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Diabetes: Type-2 Risk Factors and Warning Signs

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KEY POINTS

  • Having diabetes means that there is too much glucose (sugar) in your child’s blood. Diabetes can damage small blood vessels and nerves, causing problems in the eyes, heart, brain, kidneys, skin, and feet. Having diabetes increases your child’s risk for life-threatening problems.
  • Type 2 diabetes may not cause symptoms for months or years. That’s why it’s important for your child to have regular checkups. When diabetes does start to cause symptoms, they may include feeling unusually thirsty, urinating a lot, slow healing of wounds or sores, and other symptoms.
  • Type 2 diabetes can often be prevented by controlling risk factors. Keep your child’s weight under control. Make sure that your child stays physically active as advised by your child’s provider. Talk to your child about the risks of smoking, drinking alcohol, and using drugs.

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What is diabetes?

Having diabetes means that there is too much glucose (sugar) in your child’s blood. The body breaks down some of the foods your child eats into glucose. The blood carries the glucose to the cells of the body. Your child needs some glucose in his cells for energy, but too much glucose in the blood is not good for your child’s health.

Diabetes is caused by a problem with the way the body makes or uses insulin. Insulin is made by the pancreas, which is an organ in the upper belly. Your child’s body uses insulin to help move glucose from the blood into the cells. When your child does not have enough insulin, or has trouble using the insulin the body makes, glucose cannot get into the cells and builds up in your child’s blood.

The 2 main types of diabetes are type 1 and type 2 diabetes.

  • Type 1 diabetes happens when the pancreas stops making insulin. It is more common in children, teens, and young adults than type 2 diabetes.
  • Type 2 diabetes happens when the body gradually loses its ability to use its own insulin or stops making enough insulin. It can start in childhood.

Healthcare providers don’t know how to prevent type 1 diabetes. However, type 2 diabetes, which is much more common than type 1, can often be prevented or delayed by controlling risk factors.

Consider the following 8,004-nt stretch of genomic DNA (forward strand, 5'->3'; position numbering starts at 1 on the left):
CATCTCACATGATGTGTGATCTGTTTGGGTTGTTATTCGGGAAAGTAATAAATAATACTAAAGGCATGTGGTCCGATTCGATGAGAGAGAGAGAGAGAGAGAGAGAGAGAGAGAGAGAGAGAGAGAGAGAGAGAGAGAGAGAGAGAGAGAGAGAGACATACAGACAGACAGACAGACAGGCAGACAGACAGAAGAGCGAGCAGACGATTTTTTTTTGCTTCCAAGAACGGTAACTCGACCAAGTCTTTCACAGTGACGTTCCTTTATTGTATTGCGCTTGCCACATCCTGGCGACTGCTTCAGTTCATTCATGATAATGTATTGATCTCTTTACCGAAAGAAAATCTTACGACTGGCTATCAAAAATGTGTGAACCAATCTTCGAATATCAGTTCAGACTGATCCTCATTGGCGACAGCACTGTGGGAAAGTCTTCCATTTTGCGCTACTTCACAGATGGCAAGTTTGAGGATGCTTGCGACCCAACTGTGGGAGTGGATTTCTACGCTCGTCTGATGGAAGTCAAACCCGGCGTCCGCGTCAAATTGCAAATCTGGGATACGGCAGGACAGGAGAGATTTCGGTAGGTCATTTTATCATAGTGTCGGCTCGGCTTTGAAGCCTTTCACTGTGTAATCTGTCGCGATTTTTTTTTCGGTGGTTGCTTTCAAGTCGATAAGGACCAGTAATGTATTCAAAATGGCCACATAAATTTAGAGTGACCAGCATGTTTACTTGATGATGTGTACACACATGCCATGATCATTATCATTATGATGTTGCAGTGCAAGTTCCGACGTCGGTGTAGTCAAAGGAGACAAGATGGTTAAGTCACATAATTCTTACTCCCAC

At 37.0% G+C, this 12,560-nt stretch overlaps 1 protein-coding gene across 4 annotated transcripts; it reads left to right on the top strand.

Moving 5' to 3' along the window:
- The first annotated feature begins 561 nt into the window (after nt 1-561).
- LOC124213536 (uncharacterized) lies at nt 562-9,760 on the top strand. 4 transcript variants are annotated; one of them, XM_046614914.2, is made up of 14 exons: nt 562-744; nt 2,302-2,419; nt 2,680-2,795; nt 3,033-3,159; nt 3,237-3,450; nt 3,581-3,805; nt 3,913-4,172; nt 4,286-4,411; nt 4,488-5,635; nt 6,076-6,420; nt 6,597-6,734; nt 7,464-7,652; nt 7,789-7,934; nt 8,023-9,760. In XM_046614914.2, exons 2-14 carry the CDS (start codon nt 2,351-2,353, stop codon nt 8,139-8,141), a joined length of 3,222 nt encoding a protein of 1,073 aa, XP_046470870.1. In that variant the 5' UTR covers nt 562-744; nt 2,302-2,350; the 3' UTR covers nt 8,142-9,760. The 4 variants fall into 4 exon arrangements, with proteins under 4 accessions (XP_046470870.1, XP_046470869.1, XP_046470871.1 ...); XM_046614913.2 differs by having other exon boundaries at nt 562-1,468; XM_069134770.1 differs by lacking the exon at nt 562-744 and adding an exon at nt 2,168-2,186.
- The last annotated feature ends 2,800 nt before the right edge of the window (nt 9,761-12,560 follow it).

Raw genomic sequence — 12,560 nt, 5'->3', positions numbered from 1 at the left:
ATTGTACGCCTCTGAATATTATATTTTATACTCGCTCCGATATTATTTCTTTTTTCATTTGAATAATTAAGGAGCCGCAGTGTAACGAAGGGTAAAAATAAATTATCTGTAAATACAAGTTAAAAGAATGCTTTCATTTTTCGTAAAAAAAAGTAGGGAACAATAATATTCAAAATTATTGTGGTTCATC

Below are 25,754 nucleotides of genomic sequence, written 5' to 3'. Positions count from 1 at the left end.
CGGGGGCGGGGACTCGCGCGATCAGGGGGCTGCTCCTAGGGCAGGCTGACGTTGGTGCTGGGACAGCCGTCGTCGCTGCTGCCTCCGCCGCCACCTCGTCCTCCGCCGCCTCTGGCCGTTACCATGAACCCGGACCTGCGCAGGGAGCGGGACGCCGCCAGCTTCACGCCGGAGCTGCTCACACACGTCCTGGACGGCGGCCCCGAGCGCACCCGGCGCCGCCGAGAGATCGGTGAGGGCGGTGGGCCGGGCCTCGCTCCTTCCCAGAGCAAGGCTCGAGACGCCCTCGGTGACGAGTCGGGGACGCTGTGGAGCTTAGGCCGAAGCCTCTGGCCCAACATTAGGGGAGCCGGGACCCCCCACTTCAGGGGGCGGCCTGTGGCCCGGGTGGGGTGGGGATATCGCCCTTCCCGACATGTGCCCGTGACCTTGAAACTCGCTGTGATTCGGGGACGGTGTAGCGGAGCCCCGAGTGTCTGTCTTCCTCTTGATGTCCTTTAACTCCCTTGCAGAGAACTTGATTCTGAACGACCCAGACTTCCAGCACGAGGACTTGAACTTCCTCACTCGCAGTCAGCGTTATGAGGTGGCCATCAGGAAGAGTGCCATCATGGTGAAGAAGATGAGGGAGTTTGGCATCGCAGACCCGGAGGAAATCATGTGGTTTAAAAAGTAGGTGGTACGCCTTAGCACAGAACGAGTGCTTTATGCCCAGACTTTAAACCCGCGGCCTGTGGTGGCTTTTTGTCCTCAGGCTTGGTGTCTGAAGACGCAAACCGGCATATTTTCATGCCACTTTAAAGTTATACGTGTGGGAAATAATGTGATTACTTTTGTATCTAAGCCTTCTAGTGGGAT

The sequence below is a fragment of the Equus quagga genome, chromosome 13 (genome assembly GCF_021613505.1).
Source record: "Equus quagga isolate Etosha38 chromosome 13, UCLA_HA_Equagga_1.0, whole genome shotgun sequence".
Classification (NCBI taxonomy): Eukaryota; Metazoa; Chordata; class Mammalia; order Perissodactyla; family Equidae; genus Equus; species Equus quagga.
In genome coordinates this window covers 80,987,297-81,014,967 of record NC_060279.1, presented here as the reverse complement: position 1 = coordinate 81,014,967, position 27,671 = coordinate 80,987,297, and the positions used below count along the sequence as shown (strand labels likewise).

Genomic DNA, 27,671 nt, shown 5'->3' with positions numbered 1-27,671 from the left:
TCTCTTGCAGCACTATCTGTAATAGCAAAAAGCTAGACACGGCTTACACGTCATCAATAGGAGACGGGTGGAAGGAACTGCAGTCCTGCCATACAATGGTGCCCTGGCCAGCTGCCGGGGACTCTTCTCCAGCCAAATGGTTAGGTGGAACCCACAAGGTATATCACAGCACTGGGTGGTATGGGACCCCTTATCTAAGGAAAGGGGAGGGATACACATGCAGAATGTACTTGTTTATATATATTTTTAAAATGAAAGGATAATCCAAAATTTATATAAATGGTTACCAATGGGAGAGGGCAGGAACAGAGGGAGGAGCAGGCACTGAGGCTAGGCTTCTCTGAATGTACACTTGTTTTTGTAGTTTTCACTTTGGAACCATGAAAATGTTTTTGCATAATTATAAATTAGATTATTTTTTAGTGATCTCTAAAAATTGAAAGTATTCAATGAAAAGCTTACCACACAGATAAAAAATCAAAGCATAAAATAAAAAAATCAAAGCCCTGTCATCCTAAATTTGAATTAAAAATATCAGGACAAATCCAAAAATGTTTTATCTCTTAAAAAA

What are the risk factors for type 2 diabetes?

Risk factors for type 2 diabetes that you cannot control include:

  • A family history of diabetes
  • Being of Alaska Native, American Indian, African American, Hispanic/Latino, Asian American, or Pacific Islander descent
  • Gestational diabetes during pregnancy
  • Polycystic ovary syndrome, a hormone problem that affects a woman’s ovaries
  • Being born premature

Risk factors that you may be able to control include:

  • Being overweight
  • Eating a high calorie or high fat diet
  • Getting little or no physical activity
  • Prediabetes, which is when your child’s blood glucose is higher than normal, but not quite high enough to be called diabetes

What are the warning signs of diabetes?

One of the problems with type 2 diabetes is that it may not cause symptoms for months or years. That’s why it’s important to have regular checkups. When diabetes does start to cause symptoms, they may include:

  • Feeling unusually thirsty
  • Urinating a lot
  • Unexpected weight gain or weight loss
  • Feeling tired all the time
  • Skin infections
  • Slow healing of wounds or sores
  • Blurry vision
  • Repeated yeast infections of the vagina

Why is it important to prevent and treat diabetes?

Untreated diabetes can cause serious problems. Diabetes can damage small blood vessels and nerves, causing problems in the eyes, heart, brain, kidneys, skin, and feet. Having diabetes increases your risk for your child’s risk for life-threatening problems.

How can I help my child?

  • Keep your child’s weight under control, particularly if you have a family history of diabetes. If your child is overweight, make sure your healthcare provider checks his blood glucose every year.
  • Make sure your child has regular medical checkups as often as recommended. Don't wait for serious problems before seeing your child’s healthcare provider.
  • Watch for the warning signs of diabetes.
  • Make sure that your child eats a variety of healthy foods with lots of fruits, vegetables, fiber, and lean protein. Include healthy fats such as small servings of nuts, seeds, avocado, olive oil, and fish oil. Avoid the white foods such as white flour products, white bread, biscuits, pancakes, white potatoes, and white rice. Help your child eat more whole grains such as whole wheat flour, bran, oatmeal, quinoa, brown rice. You may want to work with a dietitian to set up a prescribed meal plan that meets your child’s needs.
  • Make sure that your child stays physically active as advised by your child’s provider. Help your child to limit sitting time.
  • Children with diabetes are faced with the same pressures as other kids. They may be curious about smoking, drinking alcohol, or using drugs. Smoking speeds up damage to the heart and blood vessels. Alcohol and drugs can affect blood glucose and cause nerve damage over time. Talk to your child about the risks of smoking, drinking alcohol, and using drugs.
Developed by Change Healthcare.
Pediatric Advisor 2019.4 published by Change Healthcare.
Last modified: 2019-06-06
Last reviewed: 2019-05-22
This content is reviewed periodically and is subject to change as new health information becomes available. The information is intended to inform and educate and is not a replacement for medical evaluation, advice, diagnosis or treatment by a healthcare professional.
© 2018 Change Healthcare LLC and/or one of its subsidiaries
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